Nobel laureate Bob Dylan sent a message on Saturday thanking the Swedish academy for awarding him the Nobel prize for literature, an honor the American singer and songwriter believed was about as likely as ‘standing on the moon.’
‘I’m sorry I can’t be with you in person, but please know that I am most definitely with you in spirit and honored to be receiving such a prestigious prize,’ Dylan said in a speech read by Azita Raji, the U.S. ambassador to Sweden, at the Nobel banquet.
He also expressed his huge surprise at receiving the award. ‘If someone had ever told me that I had the slightest chance of winning the Nobel Prize, I would have to think that I’d have about the same odds as standing on the moon,’ he said.
The media-shy Dylan finally accepted the 8 million Swedish crown ($870,000) prize for literature, after frustrating the award-giving academy with weeks of silence following the announcement of the award on Oct. 13. But he chose not to attend the festivities. His absence has been widely debated in Sweden in recent weeks, where the Nobel prize is a huge source of pride. One member of the academy accused Dylan of being ‘arrogant’ and ‘rude’ as the singer remained silent after the award was announced.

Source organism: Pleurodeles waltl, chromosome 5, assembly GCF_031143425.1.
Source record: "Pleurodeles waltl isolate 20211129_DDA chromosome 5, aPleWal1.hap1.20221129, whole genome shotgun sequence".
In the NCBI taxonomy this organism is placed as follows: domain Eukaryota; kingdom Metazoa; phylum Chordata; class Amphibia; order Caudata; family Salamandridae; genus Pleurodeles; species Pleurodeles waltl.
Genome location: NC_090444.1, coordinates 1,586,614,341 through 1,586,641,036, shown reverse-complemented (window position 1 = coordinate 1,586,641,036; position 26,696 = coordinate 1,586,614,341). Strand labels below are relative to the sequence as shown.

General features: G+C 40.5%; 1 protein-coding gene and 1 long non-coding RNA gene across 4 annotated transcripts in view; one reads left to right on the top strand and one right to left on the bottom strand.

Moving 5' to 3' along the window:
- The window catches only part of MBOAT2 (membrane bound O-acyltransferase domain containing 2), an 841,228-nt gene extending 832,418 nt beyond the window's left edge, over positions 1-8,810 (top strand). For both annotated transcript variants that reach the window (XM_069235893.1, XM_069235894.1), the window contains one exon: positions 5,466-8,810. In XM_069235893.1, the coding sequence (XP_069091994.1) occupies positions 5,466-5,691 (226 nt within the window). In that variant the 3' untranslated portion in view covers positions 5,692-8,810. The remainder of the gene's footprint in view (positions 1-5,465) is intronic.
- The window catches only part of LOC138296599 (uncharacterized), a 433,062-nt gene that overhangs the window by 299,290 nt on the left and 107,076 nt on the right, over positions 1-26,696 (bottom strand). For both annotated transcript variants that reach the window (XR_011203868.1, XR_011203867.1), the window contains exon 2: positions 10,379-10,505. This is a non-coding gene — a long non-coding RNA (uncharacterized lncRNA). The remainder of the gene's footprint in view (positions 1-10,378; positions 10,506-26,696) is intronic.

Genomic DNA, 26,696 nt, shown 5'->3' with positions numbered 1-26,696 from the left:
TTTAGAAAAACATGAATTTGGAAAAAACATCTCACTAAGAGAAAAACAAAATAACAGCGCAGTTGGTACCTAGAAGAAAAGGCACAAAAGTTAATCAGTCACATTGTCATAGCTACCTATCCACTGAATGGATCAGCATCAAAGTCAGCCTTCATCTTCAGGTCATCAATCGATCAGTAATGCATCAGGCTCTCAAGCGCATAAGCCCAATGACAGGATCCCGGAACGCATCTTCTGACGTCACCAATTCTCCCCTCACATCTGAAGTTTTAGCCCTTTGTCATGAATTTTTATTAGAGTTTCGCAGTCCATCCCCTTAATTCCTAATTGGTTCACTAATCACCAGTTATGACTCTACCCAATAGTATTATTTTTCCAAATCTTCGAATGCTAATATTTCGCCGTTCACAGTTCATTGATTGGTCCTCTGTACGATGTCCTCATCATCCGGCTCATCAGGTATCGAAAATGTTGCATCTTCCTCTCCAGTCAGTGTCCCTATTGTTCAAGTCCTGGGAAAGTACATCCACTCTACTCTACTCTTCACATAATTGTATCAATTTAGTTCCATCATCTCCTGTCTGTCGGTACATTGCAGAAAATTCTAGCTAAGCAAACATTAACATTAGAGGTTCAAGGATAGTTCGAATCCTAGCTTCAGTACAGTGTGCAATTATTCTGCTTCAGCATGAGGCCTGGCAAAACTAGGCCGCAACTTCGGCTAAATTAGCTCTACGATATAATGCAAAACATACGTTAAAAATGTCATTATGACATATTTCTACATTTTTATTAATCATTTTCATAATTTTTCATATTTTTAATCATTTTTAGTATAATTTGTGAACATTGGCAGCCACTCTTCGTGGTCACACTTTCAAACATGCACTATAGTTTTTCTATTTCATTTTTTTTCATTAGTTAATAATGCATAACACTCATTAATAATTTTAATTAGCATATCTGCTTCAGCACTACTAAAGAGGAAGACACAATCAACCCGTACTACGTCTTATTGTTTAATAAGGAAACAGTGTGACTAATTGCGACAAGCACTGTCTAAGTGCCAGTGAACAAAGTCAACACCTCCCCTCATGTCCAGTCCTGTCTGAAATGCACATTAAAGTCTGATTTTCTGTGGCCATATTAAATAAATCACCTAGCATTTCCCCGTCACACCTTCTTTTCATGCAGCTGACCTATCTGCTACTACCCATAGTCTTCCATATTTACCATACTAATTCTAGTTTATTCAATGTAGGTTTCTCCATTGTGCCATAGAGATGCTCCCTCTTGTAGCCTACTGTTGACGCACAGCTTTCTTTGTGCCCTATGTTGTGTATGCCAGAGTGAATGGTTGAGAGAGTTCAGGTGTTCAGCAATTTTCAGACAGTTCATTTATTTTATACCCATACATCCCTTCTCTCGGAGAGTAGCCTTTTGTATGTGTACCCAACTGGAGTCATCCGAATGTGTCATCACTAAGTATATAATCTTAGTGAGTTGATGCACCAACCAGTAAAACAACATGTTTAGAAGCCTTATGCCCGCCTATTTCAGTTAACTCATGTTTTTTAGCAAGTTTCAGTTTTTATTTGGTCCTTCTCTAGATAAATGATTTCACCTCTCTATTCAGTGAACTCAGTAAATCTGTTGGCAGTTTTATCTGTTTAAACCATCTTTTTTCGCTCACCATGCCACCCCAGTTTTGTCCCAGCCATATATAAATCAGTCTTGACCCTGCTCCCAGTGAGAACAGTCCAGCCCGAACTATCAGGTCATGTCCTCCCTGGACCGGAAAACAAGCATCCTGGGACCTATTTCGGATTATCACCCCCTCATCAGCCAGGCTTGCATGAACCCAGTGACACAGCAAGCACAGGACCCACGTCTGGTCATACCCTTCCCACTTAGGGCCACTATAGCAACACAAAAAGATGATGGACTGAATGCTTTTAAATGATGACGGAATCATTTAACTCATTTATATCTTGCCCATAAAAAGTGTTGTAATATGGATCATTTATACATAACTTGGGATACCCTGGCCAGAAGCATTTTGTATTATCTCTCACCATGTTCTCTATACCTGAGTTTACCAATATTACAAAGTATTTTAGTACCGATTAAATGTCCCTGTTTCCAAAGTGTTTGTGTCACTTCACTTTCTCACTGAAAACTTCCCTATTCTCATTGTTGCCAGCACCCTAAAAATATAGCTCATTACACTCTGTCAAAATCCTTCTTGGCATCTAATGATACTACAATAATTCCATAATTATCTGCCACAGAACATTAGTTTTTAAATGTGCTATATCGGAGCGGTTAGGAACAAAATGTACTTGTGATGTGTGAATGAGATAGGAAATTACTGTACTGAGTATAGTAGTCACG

In his place singer Patti Smith performed Dylan’s ‘A Hard Rain’s A-Gonna Fall’ at the award ceremony earlier in the day. A nervous Smith forgot the lyrics and had to start over but still received emphatic applause at the end.
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